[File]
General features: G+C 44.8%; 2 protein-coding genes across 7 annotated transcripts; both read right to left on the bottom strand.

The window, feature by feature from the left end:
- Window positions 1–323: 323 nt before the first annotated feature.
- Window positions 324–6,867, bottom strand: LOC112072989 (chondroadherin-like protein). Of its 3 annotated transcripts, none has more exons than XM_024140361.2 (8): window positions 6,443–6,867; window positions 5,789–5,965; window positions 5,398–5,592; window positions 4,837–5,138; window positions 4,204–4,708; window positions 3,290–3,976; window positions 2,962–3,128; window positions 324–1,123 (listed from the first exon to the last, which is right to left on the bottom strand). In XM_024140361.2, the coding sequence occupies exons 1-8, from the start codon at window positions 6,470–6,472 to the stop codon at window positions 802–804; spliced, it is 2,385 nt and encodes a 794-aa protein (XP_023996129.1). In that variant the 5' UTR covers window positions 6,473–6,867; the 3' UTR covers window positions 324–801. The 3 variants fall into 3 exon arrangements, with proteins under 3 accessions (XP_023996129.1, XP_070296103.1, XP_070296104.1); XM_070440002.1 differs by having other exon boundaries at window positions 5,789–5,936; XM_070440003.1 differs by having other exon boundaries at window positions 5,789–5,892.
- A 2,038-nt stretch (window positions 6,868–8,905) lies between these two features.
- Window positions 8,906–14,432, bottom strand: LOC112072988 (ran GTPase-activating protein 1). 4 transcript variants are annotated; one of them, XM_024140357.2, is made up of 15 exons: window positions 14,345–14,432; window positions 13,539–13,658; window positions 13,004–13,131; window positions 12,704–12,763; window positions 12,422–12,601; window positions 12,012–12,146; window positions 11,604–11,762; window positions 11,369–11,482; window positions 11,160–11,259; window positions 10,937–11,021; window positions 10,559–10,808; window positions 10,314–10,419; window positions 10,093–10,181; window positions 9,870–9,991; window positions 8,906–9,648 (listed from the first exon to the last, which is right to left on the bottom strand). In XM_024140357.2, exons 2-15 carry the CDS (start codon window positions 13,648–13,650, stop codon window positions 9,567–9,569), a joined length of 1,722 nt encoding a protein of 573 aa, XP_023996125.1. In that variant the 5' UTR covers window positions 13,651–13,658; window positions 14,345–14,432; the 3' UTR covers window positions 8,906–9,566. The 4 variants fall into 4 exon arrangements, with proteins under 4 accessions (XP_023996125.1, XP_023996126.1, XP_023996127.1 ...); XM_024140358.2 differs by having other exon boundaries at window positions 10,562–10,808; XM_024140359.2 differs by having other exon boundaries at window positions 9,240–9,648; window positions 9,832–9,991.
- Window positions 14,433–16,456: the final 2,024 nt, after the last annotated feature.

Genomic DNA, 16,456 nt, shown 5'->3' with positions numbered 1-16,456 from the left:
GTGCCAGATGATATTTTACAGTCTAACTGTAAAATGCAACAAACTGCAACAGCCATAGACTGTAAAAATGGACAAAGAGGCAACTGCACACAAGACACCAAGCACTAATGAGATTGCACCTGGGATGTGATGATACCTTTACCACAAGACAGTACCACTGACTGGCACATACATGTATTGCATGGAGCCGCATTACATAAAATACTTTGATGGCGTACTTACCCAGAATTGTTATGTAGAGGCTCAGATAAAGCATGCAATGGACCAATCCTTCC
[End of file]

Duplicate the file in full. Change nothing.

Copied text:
General features: G+C 44.8%; 2 protein-coding genes across 7 annotated transcripts; both read right to left on the bottom strand.

The window, feature by feature from the left end:
- Window positions 1–323: 323 nt before the first annotated feature.
- Window positions 324–6,867, bottom strand: LOC112072989 (chondroadherin-like protein). Of its 3 annotated transcripts, none has more exons than XM_024140361.2 (8): window positions 6,443–6,867; window positions 5,789–5,965; window positions 5,398–5,592; window positions 4,837–5,138; window positions 4,204–4,708; window positions 3,290–3,976; window positions 2,962–3,128; window positions 324–1,123 (listed from the first exon to the last, which is right to left on the bottom strand). In XM_024140361.2, the coding sequence occupies exons 1-8, from the start codon at window positions 6,470–6,472 to the stop codon at window positions 802–804; spliced, it is 2,385 nt and encodes a 794-aa protein (XP_023996129.1). In that variant the 5' UTR covers window positions 6,473–6,867; the 3' UTR covers window positions 324–801. The 3 variants fall into 3 exon arrangements, with proteins under 3 accessions (XP_023996129.1, XP_070296103.1, XP_070296104.1); XM_070440002.1 differs by having other exon boundaries at window positions 5,789–5,936; XM_070440003.1 differs by having other exon boundaries at window positions 5,789–5,892.
- A 2,038-nt stretch (window positions 6,868–8,905) lies between these two features.
- Window positions 8,906–14,432, bottom strand: LOC112072988 (ran GTPase-activating protein 1). 4 transcript variants are annotated; one of them, XM_024140357.2, is made up of 15 exons: window positions 14,345–14,432; window positions 13,539–13,658; window positions 13,004–13,131; window positions 12,704–12,763; window positions 12,422–12,601; window positions 12,012–12,146; window positions 11,604–11,762; window positions 11,369–11,482; window positions 11,160–11,259; window positions 10,937–11,021; window positions 10,559–10,808; window positions 10,314–10,419; window positions 10,093–10,181; window positions 9,870–9,991; window positions 8,906–9,648 (listed from the first exon to the last, which is right to left on the bottom strand). In XM_024140357.2, exons 2-15 carry the CDS (start codon window positions 13,648–13,650, stop codon window positions 9,567–9,569), a joined length of 1,722 nt encoding a protein of 573 aa, XP_023996125.1. In that variant the 5' UTR covers window positions 13,651–13,658; window positions 14,345–14,432; the 3' UTR covers window positions 8,906–9,566. The 4 variants fall into 4 exon arrangements, with proteins under 4 accessions (XP_023996125.1, XP_023996126.1, XP_023996127.1 ...); XM_024140358.2 differs by having other exon boundaries at window positions 10,562–10,808; XM_024140359.2 differs by having other exon boundaries at window positions 9,240–9,648; window positions 9,832–9,991.
- Window positions 14,433–16,456: the final 2,024 nt, after the last annotated feature.

Genomic DNA, 16,456 nt, shown 5'->3' with positions numbered 1-16,456 from the left:
GTGCCAGATGATATTTTACAGTCTAACTGTAAAATGCAACAAACTGCAACAGCCATAGACTGTAAAAATGGACAAAGAGGCAACTGCACACAAGACACCAAGCACTAATGAGATTGCACCTGGGATGTGATGATACCTTTACCACAAGACAGTACCACTGACTGGCACATACATGTATTGCATGGAGCCGCATTACATAAAATACTTTGATGGCGTACTTACCCAGAATTGTTATGTAGAGGCTCAGATAAAGCATGCAATGGACCAATCCTTCC